Cowboy Clothing

Written by Linda Alexander
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Cowboy clothing from the Old West has achieved mythical status in America. I have always been curious about the functionality and usefulness of these clothes. Their origins are rooted in physical ranch labor from the 1800s and cowboy gear has evolved over the years into today's western fashion.

Most work shirts in the late 1800s were pullover style, with buttons or lace running down part of the front. Lighter cotton shirts were usually white or off white with pinstripes. Often, the collars were removable and the cowboy could add a collar if needed. There were really no differences between work shirts and dress shirts back then.

The Most Popular Cowboy Clothing

Boots are perhaps the most well known articles of cowboy clothing, worn not just in the rodeo, but are also a fashion staple of the West--and other parts of the country. Cowboy clothing would not be complete without a good pair of boots. Boots were adapted over the years for cowhands' work. Originally, they had low heels to fit the wider, wooden stirrups of the time. Later, the heels became higher and the toe became pointier, both helping to keep feet from slipping through the stirrups.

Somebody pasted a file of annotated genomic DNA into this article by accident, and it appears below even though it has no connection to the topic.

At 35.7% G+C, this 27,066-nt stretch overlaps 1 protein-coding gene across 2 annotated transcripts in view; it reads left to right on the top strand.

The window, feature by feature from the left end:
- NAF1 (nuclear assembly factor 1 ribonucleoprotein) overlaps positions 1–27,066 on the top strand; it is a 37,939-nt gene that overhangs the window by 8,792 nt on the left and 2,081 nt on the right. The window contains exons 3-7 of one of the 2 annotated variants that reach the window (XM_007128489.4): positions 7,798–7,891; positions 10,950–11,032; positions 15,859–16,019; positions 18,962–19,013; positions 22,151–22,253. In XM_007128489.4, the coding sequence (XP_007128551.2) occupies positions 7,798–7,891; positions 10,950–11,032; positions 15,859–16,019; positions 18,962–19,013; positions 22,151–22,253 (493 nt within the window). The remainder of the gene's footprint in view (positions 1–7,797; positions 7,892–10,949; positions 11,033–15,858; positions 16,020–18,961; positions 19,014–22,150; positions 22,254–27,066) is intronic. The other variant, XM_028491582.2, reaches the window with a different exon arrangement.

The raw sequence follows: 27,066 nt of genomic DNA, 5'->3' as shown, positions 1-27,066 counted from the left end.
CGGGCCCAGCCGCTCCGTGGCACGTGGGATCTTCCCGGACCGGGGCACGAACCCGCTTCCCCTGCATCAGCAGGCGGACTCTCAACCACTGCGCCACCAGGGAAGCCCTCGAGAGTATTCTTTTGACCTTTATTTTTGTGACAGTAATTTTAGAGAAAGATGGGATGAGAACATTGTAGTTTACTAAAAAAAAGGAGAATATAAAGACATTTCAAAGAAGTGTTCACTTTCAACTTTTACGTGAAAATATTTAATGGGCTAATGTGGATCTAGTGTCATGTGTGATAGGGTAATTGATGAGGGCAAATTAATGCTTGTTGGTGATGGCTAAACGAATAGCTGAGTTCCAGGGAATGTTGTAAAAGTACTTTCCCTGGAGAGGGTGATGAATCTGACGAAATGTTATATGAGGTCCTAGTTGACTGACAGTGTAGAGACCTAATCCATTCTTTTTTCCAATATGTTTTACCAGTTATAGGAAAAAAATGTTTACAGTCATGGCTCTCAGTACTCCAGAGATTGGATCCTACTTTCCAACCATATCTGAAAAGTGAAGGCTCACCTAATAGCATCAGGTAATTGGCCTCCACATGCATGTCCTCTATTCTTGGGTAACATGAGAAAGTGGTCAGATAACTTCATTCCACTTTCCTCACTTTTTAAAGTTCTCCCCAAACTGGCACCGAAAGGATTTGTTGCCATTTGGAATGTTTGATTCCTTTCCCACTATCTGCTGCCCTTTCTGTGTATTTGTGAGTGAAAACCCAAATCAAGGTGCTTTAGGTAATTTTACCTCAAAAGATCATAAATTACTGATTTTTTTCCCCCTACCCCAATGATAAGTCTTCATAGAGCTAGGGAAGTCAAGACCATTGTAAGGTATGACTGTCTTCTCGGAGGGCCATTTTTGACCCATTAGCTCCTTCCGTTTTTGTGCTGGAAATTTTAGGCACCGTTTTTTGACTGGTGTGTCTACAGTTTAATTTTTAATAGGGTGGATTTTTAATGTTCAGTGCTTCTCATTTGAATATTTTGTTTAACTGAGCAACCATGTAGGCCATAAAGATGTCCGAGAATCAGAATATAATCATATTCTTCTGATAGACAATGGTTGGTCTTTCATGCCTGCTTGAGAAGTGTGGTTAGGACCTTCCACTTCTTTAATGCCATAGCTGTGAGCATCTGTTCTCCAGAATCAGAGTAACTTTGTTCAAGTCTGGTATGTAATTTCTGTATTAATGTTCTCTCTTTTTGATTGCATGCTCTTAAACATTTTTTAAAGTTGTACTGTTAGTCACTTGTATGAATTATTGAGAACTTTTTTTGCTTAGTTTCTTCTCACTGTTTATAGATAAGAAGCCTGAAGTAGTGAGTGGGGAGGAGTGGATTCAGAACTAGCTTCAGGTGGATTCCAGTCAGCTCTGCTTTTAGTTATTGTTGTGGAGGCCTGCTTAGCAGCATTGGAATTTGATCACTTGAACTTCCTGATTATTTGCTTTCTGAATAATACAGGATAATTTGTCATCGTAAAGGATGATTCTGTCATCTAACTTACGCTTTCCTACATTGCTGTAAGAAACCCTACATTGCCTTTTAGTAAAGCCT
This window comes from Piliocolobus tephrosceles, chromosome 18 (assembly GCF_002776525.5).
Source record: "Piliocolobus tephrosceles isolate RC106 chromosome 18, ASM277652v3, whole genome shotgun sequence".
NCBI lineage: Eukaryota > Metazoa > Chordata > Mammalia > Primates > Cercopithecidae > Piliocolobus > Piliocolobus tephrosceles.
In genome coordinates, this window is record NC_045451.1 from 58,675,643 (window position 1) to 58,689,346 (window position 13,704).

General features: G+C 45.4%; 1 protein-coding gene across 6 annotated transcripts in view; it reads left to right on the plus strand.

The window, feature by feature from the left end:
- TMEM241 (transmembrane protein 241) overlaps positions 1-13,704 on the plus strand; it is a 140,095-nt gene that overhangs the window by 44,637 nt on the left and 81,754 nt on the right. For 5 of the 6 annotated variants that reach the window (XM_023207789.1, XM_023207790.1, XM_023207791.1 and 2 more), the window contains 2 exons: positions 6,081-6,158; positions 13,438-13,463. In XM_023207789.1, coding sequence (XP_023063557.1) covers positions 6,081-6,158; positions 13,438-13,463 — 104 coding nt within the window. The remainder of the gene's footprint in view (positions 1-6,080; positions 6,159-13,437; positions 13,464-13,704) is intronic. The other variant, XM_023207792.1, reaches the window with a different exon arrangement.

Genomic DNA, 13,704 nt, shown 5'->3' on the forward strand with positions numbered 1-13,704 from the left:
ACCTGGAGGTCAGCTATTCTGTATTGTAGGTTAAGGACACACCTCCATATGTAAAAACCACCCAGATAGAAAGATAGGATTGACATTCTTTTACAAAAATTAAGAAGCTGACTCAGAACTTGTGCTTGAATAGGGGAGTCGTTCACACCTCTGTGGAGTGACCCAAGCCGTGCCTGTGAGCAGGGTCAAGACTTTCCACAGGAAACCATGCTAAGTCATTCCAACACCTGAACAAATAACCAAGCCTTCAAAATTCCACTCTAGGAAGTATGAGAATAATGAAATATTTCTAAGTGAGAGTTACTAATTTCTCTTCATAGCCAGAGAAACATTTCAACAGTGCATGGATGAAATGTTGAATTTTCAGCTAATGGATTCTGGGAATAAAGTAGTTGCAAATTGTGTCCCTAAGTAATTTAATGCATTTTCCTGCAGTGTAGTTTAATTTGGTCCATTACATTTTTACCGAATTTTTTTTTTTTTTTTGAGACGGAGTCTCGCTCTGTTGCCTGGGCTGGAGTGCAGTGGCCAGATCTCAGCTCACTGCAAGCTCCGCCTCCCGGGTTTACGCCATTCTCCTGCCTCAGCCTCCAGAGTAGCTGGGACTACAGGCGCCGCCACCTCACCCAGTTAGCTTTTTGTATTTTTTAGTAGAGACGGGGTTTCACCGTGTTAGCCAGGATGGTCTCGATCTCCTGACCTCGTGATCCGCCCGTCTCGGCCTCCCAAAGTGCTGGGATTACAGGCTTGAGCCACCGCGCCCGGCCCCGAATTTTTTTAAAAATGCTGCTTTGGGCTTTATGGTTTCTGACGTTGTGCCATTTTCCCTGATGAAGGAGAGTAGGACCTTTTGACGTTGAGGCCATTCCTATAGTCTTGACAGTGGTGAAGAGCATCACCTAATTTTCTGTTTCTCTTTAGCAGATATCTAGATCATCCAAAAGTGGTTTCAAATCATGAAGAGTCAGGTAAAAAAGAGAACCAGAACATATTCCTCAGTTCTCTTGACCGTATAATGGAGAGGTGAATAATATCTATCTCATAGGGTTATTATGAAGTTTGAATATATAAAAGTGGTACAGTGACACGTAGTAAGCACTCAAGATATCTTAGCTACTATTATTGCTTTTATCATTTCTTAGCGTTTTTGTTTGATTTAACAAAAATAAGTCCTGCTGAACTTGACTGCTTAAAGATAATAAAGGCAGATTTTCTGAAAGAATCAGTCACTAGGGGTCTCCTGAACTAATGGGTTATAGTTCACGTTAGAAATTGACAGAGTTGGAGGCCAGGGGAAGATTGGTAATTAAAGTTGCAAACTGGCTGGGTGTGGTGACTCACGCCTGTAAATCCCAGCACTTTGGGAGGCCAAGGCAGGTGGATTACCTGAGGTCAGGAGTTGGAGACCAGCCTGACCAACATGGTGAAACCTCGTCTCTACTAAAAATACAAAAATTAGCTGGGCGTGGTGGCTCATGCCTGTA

The 10-gallon hats we know today were not used by the 19th century working cowboy. Rodeo cowboys and Hollywood stars used them and made them popular. Actually, the cowboy hat evolved from the Mexican sombrero and was used to provide shade from the sun and in northern climates, shelter and insulation from the heat and cold.


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